CWAJ College Women's Association of Japan

Print Show

60 Years of the CWAJ Print Show

Encouraged by the publisher Charles Tuttle and the Yōseido Gallery’s Abe Yūji, the publication of Oliver Statler’s Modern Japanese Prints: An Art Reborn inspired a print show and sale featuring works illustrated in the book. Held on the 22nd of October 1956, this was the very first CWAJ Print Show, which has been held annually ever since. The artists featured in the Print Show’s early years were pioneers of the so-called ‘Creative Print’ movement, known internationally as sōsaku hanga. These works were conceived, designed, and produced by a single artist, and represented a major break from woodblock prints made in the Edo period (1603–1868), which were produced as a coordinated effort between multiple craftspersons, including designers, carvers, and printers, and overseen by a commercial publisher. The new sōsaku hanga were characterized by individuality and freedom of expression, as Japanese artists incorporated elements from a variety of contemporary international art movements into their own practices.

The first show established a firm foundation for the participation of well-known artists in generating funds for CWAJ scholarships, helping to establish CWAJ as an important presence in the Japanese art community. While CWAJ grants help fund the efforts of young scholars, the Print Show supports both young and established artists by raising their profile in Japan and overseas. As the show has gained momentum, CWAJ has taken its exhibitions to a number of international locations, with shows in the U.S., Europe, Australia and New Zealand. A large traveling show in 1985-6 toured several venues in North America before being displayed at the British Museum in London, where an impression of each print was donated to the permanent collection. Similarly, the 50th anniversary show in 2005 traveled to The Library of Congress, Washington D.C. in 2007, and the prints from the show joined the permanent collection after the close of the exhibition.

1967; Art selectors at work for the 12th Print Show. (from The Yomiuri)

1969; The 14th Print Show Prize Competition Winners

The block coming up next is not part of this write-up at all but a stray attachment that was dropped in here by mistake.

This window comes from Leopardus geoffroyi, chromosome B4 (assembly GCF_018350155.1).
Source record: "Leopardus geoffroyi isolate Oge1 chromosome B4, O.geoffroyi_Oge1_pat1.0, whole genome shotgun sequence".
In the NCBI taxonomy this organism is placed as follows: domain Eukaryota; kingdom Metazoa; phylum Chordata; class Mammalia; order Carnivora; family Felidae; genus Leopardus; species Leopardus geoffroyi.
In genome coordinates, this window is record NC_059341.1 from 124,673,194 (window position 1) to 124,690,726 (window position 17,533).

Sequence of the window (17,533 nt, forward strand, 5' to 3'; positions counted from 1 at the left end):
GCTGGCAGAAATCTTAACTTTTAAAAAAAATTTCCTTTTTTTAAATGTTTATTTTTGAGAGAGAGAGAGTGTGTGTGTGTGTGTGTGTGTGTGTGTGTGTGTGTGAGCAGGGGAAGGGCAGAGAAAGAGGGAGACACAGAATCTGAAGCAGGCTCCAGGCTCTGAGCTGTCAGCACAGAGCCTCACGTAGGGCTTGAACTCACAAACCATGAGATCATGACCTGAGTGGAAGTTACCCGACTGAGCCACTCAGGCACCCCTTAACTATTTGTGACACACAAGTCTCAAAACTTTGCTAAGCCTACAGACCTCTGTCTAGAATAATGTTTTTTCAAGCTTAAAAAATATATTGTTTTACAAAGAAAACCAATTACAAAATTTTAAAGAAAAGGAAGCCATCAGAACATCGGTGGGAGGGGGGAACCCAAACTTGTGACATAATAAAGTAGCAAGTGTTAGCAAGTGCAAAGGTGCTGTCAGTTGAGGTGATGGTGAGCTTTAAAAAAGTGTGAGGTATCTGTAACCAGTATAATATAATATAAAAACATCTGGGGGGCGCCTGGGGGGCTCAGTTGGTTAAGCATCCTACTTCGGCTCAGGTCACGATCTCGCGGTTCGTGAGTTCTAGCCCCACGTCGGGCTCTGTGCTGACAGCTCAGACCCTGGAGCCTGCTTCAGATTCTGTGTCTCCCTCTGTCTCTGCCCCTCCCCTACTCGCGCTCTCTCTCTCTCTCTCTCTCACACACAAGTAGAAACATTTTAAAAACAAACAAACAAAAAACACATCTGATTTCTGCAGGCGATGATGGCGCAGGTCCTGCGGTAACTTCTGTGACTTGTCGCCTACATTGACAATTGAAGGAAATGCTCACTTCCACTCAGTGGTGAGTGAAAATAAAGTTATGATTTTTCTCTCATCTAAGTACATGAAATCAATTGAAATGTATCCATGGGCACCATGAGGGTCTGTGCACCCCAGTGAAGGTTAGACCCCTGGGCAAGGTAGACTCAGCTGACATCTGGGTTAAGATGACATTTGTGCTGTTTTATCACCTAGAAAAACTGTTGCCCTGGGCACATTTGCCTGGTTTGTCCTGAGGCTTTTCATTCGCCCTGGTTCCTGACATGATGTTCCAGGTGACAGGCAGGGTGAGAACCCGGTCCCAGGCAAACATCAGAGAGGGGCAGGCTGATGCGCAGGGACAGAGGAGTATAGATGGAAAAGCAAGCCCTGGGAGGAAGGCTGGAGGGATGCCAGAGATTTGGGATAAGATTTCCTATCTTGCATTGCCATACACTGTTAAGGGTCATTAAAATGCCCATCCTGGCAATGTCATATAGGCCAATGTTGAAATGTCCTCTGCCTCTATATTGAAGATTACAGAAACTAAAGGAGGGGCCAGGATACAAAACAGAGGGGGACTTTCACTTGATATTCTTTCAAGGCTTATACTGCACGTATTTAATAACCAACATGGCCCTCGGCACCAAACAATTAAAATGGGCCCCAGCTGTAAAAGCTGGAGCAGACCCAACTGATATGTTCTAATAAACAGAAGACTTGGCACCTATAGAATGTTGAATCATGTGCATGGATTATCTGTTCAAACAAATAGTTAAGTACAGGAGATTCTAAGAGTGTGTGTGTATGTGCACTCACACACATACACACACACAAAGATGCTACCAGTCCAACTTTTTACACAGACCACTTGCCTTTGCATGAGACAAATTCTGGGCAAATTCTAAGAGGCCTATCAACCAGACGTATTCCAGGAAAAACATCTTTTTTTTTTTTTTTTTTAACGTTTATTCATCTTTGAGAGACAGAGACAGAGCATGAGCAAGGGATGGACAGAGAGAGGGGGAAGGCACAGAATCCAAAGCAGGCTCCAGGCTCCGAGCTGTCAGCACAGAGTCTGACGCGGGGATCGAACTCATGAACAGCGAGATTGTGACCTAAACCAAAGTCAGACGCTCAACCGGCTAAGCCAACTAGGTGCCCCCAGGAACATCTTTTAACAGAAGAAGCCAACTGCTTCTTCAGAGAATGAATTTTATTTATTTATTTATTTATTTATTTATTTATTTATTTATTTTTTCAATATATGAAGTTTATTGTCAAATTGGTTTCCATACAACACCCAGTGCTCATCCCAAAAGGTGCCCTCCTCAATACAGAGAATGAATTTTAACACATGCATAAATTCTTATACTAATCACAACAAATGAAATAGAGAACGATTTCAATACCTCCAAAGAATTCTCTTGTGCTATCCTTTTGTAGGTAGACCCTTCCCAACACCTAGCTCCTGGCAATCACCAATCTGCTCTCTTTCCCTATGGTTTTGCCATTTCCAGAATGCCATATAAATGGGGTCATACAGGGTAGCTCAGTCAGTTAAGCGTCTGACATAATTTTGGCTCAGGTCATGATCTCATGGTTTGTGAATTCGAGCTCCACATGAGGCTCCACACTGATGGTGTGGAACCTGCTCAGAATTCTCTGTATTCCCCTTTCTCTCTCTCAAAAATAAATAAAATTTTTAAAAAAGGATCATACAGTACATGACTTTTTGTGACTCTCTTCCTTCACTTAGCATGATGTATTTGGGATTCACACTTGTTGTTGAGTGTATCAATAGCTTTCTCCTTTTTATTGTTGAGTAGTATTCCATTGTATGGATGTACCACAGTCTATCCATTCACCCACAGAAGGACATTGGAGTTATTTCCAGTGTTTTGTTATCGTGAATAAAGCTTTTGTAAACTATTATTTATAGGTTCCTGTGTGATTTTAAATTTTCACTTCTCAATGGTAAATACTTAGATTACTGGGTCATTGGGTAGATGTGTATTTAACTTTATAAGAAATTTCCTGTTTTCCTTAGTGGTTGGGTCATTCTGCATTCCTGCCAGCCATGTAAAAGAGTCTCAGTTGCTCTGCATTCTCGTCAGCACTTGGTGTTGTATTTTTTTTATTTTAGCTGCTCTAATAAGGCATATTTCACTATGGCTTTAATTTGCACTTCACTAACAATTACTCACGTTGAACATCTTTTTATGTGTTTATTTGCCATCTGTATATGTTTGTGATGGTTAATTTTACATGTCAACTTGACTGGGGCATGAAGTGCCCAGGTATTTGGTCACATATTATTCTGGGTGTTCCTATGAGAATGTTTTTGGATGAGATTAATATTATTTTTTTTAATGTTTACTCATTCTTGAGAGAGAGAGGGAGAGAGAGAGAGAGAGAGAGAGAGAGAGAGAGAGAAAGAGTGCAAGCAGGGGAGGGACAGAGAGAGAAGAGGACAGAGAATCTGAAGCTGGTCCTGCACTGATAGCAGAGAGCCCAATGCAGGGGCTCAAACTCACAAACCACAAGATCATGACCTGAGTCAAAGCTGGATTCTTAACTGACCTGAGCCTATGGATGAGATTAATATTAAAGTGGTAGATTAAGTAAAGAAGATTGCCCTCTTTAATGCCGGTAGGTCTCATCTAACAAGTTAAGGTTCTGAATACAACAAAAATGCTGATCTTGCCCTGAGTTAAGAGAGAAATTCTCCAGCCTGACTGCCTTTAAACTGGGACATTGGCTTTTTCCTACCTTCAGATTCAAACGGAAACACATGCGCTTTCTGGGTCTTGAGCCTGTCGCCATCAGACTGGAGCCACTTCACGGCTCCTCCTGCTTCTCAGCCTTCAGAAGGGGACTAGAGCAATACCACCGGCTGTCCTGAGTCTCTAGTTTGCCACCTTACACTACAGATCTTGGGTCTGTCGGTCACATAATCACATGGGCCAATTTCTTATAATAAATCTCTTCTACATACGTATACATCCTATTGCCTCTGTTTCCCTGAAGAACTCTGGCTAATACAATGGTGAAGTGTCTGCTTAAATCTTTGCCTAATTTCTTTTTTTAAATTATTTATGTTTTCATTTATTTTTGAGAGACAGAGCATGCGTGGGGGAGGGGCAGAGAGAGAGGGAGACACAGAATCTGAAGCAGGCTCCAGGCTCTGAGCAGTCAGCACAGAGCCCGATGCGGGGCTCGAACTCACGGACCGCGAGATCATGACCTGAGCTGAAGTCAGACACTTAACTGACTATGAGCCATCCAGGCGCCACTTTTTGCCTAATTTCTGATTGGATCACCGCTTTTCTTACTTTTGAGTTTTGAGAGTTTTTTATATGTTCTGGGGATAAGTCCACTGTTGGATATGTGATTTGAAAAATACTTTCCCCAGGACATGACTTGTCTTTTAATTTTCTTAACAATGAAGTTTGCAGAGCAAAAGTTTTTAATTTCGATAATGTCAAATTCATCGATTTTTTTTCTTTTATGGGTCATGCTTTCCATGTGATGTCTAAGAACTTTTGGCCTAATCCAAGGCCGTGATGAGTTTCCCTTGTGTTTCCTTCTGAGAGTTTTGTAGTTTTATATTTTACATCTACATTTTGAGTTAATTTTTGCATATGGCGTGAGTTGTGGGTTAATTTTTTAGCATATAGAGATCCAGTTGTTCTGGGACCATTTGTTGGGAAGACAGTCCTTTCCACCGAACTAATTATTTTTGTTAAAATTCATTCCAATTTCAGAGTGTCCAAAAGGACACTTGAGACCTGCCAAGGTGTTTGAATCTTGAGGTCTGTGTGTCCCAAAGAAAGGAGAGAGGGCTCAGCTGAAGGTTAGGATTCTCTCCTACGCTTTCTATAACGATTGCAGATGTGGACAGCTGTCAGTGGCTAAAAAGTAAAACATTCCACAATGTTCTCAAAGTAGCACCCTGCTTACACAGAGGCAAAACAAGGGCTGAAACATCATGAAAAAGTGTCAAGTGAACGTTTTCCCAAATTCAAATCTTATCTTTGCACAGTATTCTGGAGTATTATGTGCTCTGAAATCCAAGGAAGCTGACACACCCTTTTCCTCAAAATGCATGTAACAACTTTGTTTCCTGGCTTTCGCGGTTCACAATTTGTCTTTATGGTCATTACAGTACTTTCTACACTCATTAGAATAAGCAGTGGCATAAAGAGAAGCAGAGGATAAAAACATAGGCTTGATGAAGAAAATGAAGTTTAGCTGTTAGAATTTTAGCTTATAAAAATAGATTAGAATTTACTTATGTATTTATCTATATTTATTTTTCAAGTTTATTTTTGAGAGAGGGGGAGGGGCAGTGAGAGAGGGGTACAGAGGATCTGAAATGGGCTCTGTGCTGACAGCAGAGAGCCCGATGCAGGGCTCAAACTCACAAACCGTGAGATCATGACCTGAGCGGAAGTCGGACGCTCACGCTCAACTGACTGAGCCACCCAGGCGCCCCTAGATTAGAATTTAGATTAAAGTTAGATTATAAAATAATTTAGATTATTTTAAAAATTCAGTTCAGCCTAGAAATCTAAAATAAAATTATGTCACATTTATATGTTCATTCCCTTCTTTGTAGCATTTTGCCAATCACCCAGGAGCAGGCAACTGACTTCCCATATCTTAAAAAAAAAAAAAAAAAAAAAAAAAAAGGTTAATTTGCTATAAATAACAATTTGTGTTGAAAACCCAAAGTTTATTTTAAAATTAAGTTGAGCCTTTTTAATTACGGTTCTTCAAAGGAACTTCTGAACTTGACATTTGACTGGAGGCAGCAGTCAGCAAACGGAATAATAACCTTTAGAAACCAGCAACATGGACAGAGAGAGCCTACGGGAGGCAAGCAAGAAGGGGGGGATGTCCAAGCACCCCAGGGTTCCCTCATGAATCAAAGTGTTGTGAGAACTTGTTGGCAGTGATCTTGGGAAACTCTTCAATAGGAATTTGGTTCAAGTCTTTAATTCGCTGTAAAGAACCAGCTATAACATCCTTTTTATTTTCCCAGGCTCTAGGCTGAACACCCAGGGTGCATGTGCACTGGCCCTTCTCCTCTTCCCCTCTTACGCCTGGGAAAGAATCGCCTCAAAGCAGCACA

1978; Print Show Opening. Mona Rankin, the Wife of the Canadian Ambassador cuts the ribbon as an honored guest

1995; Oliver Statler gives a speech in the presence of Crown Princess Masako at the 40th Print Show Opening Ceremony

The CWAJ Print Show is notable for its globalism––the artists, jurors, and visitors to the exhibition and sale are all groups with international members, not to mention the composition of the CWAJ organization itself. These selection and exhibition processes bring young and old artists and their works into the same display space, a rare occurrence in Japan, while at the same time introducing or confirming the presence of these artists to an international, art-buying public. To this end, the catalogue, featuring full-color reproductions of all the prints, is a recognized reference for contemporary hanga.

There have been many changes to the show since its early incarnations, including the use of computerized sales systems, art handling procedures, and formal selection processes by international advisors in order to accommodate the increased number of submissions and selected prints. In 1985, CWAJ inaugurated the Art Grant, which evolved into the Artist-in-Residence program in 2011. Together with the Young Printmaker’s Award begun in 2005, these grants have helped support and sustain the efforts of talented printmakers. In 2015, CWAJ has offered a new prize to researchers of Japanese art to celebrate the 60th anniversary of the Print Show.

In 2008, the Print Show was also held in Kobe, and from then on, has been held every two years. In 2013 the Kobe show was held in collaboration with the Kobe Biennale. Other important developments include the Associate Show, initiated in 1968, which has allowed for the exploration of themes and issues separate from the main exhibition. Further, since 1996, Hands-on Art displays have encouraged visually impaired visitors to appreciate prints in new ways, and have promoted understanding amongst all the Print Show’s guests.

2007; Print show artists attending the Opening Cermony at the Library of congress

2013; SHINODA Toko who turned 100 in the spring, praises CWAJ's long time contribution to the print art in Japan at the 58th Print Show

The CWAJ Print Show has been in the unique position of reflecting and recording trends and developments in contemporary Japanese printmaking for the past sixty years, and represents one of CWAJ’s most significant achievements.